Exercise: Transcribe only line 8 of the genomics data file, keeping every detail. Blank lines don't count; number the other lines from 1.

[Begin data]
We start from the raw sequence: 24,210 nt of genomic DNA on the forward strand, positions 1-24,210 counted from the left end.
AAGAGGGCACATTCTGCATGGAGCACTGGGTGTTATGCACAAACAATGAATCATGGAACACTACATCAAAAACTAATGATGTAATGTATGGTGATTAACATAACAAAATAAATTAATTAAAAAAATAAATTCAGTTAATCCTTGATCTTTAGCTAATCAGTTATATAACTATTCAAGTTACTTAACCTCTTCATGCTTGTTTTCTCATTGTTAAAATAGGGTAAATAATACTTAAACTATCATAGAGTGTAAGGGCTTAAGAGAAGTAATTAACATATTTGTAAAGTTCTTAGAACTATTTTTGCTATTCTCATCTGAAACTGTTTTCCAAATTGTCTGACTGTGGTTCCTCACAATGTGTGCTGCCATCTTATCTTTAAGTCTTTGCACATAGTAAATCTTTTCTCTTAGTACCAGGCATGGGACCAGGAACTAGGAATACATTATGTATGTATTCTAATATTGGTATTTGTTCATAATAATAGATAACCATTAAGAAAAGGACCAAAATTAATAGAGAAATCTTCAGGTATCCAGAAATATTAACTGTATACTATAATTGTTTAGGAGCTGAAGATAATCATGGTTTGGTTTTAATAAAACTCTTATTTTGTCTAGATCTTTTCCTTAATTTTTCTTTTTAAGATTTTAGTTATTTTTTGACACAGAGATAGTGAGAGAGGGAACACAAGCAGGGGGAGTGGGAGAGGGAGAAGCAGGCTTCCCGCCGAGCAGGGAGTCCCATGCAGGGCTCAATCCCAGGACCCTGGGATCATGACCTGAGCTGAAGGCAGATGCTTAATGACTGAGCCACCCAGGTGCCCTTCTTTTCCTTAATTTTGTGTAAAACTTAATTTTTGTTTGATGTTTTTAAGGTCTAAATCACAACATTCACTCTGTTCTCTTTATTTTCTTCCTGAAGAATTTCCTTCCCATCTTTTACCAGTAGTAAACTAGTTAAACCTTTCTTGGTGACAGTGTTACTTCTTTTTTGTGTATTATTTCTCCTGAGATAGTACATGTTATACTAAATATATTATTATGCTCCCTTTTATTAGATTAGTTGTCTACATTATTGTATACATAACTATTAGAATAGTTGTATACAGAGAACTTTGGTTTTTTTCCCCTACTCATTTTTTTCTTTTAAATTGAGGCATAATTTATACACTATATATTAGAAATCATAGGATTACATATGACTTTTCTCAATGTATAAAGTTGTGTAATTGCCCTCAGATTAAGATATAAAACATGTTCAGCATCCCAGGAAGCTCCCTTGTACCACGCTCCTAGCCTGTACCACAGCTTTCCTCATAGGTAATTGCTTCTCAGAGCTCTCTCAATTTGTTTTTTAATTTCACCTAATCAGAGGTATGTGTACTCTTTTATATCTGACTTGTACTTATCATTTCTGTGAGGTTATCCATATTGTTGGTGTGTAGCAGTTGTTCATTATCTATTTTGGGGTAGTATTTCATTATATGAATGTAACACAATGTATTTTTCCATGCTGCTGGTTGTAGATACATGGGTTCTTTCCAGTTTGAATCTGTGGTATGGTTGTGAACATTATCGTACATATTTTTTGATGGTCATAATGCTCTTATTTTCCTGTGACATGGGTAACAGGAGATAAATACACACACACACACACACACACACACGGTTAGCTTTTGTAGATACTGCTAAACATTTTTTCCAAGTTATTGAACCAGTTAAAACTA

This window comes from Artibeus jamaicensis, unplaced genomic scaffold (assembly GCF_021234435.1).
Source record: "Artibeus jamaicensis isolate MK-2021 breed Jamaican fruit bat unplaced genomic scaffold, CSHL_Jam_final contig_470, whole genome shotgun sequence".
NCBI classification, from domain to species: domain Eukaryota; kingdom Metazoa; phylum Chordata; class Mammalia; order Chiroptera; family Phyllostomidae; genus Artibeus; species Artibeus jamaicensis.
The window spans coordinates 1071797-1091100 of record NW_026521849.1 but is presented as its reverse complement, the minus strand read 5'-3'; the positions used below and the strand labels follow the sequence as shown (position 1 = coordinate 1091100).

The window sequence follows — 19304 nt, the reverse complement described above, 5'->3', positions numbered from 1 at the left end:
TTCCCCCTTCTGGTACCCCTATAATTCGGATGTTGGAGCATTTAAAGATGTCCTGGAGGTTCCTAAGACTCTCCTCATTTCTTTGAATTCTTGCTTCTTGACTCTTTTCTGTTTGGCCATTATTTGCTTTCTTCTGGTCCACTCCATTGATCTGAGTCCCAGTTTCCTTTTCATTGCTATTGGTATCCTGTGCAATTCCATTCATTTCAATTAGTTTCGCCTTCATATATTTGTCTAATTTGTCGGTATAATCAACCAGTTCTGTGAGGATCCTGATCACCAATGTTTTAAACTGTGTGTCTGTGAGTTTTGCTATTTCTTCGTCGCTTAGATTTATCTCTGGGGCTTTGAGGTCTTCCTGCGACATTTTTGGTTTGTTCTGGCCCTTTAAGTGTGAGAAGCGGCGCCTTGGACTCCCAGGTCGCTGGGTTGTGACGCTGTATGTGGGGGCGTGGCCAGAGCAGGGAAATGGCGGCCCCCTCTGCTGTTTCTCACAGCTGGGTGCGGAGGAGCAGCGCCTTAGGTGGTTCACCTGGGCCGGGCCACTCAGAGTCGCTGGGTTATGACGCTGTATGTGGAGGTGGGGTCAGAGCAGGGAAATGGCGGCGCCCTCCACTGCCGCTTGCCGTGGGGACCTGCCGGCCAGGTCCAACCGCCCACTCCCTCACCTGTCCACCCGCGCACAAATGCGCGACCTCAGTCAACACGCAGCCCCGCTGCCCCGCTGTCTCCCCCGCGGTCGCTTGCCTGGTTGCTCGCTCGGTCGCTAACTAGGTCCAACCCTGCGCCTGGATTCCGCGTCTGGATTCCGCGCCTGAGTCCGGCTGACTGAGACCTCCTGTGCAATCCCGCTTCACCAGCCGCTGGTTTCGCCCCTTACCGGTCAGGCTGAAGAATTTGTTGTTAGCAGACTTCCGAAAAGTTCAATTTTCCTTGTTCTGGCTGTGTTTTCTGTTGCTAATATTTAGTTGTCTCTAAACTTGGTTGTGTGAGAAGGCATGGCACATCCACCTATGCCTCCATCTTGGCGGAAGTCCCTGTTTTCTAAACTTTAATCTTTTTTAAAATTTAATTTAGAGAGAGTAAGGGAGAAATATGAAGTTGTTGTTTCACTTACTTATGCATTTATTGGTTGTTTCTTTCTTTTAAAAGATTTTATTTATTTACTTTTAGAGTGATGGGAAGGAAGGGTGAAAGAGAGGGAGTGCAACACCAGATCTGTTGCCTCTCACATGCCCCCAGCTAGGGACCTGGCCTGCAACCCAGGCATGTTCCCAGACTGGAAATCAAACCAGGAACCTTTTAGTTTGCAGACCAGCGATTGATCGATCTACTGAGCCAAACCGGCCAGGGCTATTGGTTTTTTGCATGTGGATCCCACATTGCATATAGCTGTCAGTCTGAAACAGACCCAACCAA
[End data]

TTCCCCCTTCTGGTACCCCTATAATTCGGATGTTGGAGCATTTAAAGATGTCCTGGAGGTTCCTAAGACTCTCCTCATTTCTTTGAATTCTTGCTTCTTGACTCTTTTCTGTTTGGCCATTATTTGCTTTCTTCTGGTCCACTCCATTGATCTGAGTCCCAGTTTCCTTTTCATTGCTATTGGTATCCTGTGCAATTCCATTCATTTCAATTAGTTTCGCCTTCATATATTTGTCTAATTTGTCGGTATAATCAACCAGTTCTGTGAGGATCCTGATCACCAATGTTTTAAACTGTGTGTCTGTGAGTTTTGCTATTTCTTCGTCGCTTAGATTTATCTCTGGGGCTTTGAGGTCTTCCTGCGACATTTTTGGTTTGTTCTGGCCCTTTAAGTGTGAGAAGCGGCGCCTTGGACTCCCAGGTCGCTGGGTTGTGACGCTGTATGTGGGGGCGTGGCCAGAGCAGGGAAATGGCGGCCCCCTCTGCTGTTTCTCACAGCTGGGTGCGGAGGAGCAGCGCCTTAGGTGGTTCACCTGGGCCGGGCCACTCAGAGTCGCTGGGTTATGACGCTGTATGTGGAGGTGGGGTCAGAGCAGGGAAATGGCGGCGCCCTCCACTGCCGCTTGCCGTGGGGACCTGCCGGCCAGGTCCAACCGCCCACTCCCTCACCTGTCCACCCGCGCACAAATGCGCGACCTCAGTCAACACGCAGCCCCGCTGCCCCGCTGTCTCCCCCGCGGTCGCTTGCCTGGTTGCTCGCTCGGTCGCTAACTAGGTCCAACCCTGCGCCTGGATTCCGCGTCTGGATTCCGCGCCTGAGTCCGGCTGACTGAGACCTCCTGTGCAATCCCGCTTCACCAGCCGCTGGTTTCGCCCCTTACCGGTCAGGCTGAAGAATTTGTTGTTAGCAGACTTCCGAAAAGTTCAATTTTCCTTGTTCTGGCTGTGTTTTCTGTTGCTAATATTTAGTTGTCTCTAAACTTGGTTGTGTGAGAAGGCATGGCACATCCACCTATGCCTCCATCTTGGCGGAAGTCCCTGTTTTCTAAACTTTAATCTTTTTTAAAATTTAATTTAGAGAGAGTAAGGGAGAAATATGAAGTTGTTGTTTCACTTACTTATGCATTTATTGGTTGTTTCTTTCTTTTAAAAGATTTTATTTATTTACTTTTAGAGTGATGGGAAGGAAGGGTGAAAGAGAGGGAGTGCAACACCAGATCTGTTGCCTCTCACATGCCCCCAGCTAGGGACCTGGCCTGCAACCCAGGCATGTTCCCAGACTGGAAATCAAACCAGGAACCTTTTAGTTTGCAGACCAGCGATTGATCGATCTACTGAGCCAAACCGGCCAGGGCTATTGGTTTTTTGCATGTGGATCCCACATTGCATATAGCTGTCAGTCTGAAACAGACCCAACCAA